Construction workers pause for a photo during the nearly-complete expansion project at the Qudas Generation Plant in Baghdad Oct. 22.
BAGHDAD, Iraq (Oct. 22, 2008) – The U.S. Army Corps of Engineers, Gulf Region Division’s largest remaining electrical generation project added two work shifts to keep pace on one of Iraq’s most important infrastructure projects, the Qudas Generation Plant.
The Qudas expansion initiative, first started in September 2006, will result in an additional 200 megawatts of power added to the electrical grid. More than 200 Iraqi skilled and semi-skilled laborers are working hard to finish construction, and begin commissioning and testing in early 2009. Full electrical production is scheduled for April 2009.
“We are helping meet the basic needs of the people of Iraq - with electricity, water and medical care… things many of us take for granted everyday,” said Maj. Gen. Michael R. Eyre. “After Qudas is finished, GRD’s goal of adding 2,160 megawatts to the Iraqi grid will be complete.”
U.S. Navy Commander Jerome Zinni has been in Iraq for almost four months with most of his time spent at Qudas. He has a short mission statement: “Finish Qudas and get those megawatts on the grid to strengthen the Baghdad Ring.”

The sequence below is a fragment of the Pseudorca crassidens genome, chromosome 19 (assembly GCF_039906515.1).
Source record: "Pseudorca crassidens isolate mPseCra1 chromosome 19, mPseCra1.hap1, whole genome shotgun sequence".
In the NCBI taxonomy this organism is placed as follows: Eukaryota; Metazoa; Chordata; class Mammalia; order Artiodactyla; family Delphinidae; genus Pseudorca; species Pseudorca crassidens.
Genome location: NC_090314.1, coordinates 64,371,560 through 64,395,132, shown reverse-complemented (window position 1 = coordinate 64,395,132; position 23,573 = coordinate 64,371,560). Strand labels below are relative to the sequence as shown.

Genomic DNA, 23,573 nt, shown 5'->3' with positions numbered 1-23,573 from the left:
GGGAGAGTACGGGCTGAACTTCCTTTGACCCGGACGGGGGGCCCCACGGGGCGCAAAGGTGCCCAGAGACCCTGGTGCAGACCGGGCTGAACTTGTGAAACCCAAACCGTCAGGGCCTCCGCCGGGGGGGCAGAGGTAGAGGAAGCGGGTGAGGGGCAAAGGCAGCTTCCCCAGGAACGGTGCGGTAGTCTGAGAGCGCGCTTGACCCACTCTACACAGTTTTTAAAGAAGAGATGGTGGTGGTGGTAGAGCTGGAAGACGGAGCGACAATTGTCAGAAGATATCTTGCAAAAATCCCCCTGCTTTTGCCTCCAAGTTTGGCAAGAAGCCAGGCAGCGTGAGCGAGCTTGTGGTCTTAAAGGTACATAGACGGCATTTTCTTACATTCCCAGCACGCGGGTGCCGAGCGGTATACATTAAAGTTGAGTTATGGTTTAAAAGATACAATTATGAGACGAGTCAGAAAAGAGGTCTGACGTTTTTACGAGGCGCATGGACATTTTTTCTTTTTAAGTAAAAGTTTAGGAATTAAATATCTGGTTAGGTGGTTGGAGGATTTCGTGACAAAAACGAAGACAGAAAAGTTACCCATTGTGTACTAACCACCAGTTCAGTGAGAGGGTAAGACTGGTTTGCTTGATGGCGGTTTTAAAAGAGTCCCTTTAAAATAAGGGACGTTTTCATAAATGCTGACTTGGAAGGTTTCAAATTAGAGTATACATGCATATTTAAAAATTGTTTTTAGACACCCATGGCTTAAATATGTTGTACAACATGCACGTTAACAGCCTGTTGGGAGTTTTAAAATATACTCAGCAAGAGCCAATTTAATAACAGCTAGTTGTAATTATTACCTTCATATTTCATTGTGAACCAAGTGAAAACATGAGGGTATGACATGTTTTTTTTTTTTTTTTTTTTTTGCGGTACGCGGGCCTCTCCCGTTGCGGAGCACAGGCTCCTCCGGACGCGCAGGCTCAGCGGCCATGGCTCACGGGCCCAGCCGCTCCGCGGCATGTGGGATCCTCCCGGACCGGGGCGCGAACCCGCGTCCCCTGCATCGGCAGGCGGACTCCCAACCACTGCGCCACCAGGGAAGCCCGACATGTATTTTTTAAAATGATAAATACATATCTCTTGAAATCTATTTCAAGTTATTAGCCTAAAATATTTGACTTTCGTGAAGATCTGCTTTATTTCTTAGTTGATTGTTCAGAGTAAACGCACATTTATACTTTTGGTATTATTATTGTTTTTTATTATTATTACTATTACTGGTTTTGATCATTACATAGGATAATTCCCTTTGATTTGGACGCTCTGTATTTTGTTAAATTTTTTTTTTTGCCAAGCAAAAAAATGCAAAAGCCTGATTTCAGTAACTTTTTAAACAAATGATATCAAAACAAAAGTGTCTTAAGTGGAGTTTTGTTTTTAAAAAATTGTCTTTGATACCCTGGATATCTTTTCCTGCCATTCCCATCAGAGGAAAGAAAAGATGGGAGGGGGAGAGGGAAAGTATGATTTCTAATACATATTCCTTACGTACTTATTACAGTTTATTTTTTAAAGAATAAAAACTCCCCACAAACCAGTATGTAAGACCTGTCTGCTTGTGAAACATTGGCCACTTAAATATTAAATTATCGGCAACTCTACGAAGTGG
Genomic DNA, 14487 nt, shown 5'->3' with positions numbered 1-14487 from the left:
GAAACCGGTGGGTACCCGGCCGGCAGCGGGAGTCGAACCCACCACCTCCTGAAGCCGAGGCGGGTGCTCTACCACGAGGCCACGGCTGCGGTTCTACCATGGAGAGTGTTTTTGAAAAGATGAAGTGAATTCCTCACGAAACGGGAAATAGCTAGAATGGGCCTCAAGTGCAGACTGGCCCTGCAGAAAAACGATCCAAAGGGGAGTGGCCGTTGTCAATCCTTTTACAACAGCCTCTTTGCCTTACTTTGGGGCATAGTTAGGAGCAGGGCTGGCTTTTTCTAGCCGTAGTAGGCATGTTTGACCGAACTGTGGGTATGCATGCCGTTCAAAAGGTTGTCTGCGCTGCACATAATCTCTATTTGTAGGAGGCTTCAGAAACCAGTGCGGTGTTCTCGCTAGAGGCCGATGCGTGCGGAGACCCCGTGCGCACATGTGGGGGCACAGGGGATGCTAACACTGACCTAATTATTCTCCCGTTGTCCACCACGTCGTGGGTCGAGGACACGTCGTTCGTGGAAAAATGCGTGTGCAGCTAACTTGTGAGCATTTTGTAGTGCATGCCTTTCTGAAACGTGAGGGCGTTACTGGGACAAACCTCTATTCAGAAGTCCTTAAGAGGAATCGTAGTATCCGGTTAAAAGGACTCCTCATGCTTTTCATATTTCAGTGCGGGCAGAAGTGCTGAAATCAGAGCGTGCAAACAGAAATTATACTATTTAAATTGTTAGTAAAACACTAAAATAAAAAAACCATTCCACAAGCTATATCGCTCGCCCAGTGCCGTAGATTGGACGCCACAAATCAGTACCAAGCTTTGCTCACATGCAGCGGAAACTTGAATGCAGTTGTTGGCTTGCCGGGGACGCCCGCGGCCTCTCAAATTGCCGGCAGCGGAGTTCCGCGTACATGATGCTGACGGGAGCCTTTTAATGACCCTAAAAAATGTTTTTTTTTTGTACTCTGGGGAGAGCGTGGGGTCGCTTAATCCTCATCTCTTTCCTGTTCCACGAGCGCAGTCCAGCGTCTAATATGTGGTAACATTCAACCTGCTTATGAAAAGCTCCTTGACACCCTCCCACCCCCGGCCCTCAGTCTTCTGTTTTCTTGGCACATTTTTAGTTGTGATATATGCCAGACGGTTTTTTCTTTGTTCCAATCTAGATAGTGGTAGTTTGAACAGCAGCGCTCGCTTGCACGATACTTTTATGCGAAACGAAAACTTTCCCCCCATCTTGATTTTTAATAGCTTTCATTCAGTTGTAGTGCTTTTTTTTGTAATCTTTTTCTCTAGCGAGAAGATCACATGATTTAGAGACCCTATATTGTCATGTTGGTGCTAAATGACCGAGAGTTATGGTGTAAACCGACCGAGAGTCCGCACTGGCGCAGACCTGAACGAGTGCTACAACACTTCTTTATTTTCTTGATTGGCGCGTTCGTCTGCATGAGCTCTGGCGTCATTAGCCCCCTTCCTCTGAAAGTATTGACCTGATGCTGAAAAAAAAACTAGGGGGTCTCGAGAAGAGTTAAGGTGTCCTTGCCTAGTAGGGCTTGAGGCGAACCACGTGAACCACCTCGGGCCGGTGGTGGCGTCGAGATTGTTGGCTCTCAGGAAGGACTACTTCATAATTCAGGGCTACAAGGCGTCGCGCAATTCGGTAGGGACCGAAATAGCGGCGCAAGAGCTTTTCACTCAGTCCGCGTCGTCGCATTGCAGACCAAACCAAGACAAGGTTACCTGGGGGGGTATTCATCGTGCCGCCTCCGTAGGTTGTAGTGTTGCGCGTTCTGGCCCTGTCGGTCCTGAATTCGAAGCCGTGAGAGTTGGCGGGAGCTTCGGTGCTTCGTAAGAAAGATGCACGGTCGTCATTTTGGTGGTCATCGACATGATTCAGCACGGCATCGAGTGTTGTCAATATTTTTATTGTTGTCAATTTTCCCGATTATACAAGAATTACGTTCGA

The $170 million project features two huge General Electric Frame 9E generators that will add much needed megawatt capacity to the grid, resulting in more hours of power for average Iraqis “that have growing desires, but still have a very limited supply of electricity,” Zinni said. “Formulas vary and are far from an exact science; but each megawatt is enough to benefit approximately 904 households.”
Using these figures, more than180,000 Iraqi households could benefit from the Qudas expansion project. Many factors determine hours of power, but this expansion will create more power that is not currently on the Iraqi grid. Demand outstrips available power supplies as Iraqis purchase and hook up energy hungry electrical appliances like air conditioners, refrigerators, microwave ovens and a litany of other electrical items.
GRD Deputy Energy Division Chief Kent McAnany explained that essential services such as “hospitals, police, fire stations and other Government of Iraq services are supposed to receive power 24/7, while additional government buildings (schools, etc.) receive electricity during regular business hours,” McAnany said. “Finally, Iraqi residents get the remainder.”
During the former regime, little money was expended on the development or maintenance of the electrical infrastructure in Iraq.
In 2004 the World Bank estimated that $20 billion would be needed to rehabilitate and restore Iraq’s electrical infrastructure. Since then, the U.S. Department of State’s Iraq Transition Assistance Office analysts have determined the actual cost may be closer to $30 billion.
“GRD’s role is to help ‘jump start’ Iraq infrastructure construction and rehabilitation after three decades of neglect,” Eyre said.
To date, GRD and its Iraqi partners have completed more than 4,200 projects in electricity, oil, water, health, education, and security and justice projects.